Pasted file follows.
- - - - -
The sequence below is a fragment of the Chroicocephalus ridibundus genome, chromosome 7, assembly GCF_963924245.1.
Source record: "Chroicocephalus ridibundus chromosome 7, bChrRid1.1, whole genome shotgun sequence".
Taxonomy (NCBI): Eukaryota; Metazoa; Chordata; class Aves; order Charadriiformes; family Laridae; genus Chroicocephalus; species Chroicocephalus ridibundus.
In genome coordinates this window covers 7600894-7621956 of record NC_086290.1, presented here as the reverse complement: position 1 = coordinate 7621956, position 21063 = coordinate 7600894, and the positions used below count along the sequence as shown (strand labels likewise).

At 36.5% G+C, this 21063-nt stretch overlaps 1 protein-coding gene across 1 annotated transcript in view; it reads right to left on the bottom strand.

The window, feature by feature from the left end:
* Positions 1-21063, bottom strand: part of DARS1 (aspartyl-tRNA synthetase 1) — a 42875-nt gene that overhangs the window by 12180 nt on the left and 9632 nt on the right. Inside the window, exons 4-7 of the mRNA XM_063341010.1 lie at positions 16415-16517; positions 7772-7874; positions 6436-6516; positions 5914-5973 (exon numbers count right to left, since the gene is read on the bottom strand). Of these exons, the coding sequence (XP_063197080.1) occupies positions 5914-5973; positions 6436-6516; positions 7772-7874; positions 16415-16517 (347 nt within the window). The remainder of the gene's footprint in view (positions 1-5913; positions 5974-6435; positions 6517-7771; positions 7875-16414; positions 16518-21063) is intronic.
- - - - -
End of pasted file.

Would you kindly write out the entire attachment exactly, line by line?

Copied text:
The sequence below is a fragment of the Chroicocephalus ridibundus genome, chromosome 7, assembly GCF_963924245.1.
Source record: "Chroicocephalus ridibundus chromosome 7, bChrRid1.1, whole genome shotgun sequence".
Taxonomy (NCBI): Eukaryota; Metazoa; Chordata; class Aves; order Charadriiformes; family Laridae; genus Chroicocephalus; species Chroicocephalus ridibundus.
In genome coordinates this window covers 7600894-7621956 of record NC_086290.1, presented here as the reverse complement: position 1 = coordinate 7621956, position 21063 = coordinate 7600894, and the positions used below count along the sequence as shown (strand labels likewise).

At 36.5% G+C, this 21063-nt stretch overlaps 1 protein-coding gene across 1 annotated transcript in view; it reads right to left on the bottom strand.

The window, feature by feature from the left end:
* Positions 1-21063, bottom strand: part of DARS1 (aspartyl-tRNA synthetase 1) — a 42875-nt gene that overhangs the window by 12180 nt on the left and 9632 nt on the right. Inside the window, exons 4-7 of the mRNA XM_063341010.1 lie at positions 16415-16517; positions 7772-7874; positions 6436-6516; positions 5914-5973 (exon numbers count right to left, since the gene is read on the bottom strand). Of these exons, the coding sequence (XP_063197080.1) occupies positions 5914-5973; positions 6436-6516; positions 7772-7874; positions 16415-16517 (347 nt within the window). The remainder of the gene's footprint in view (positions 1-5913; positions 5974-6435; positions 6517-7771; positions 7875-16414; positions 16518-21063) is intronic.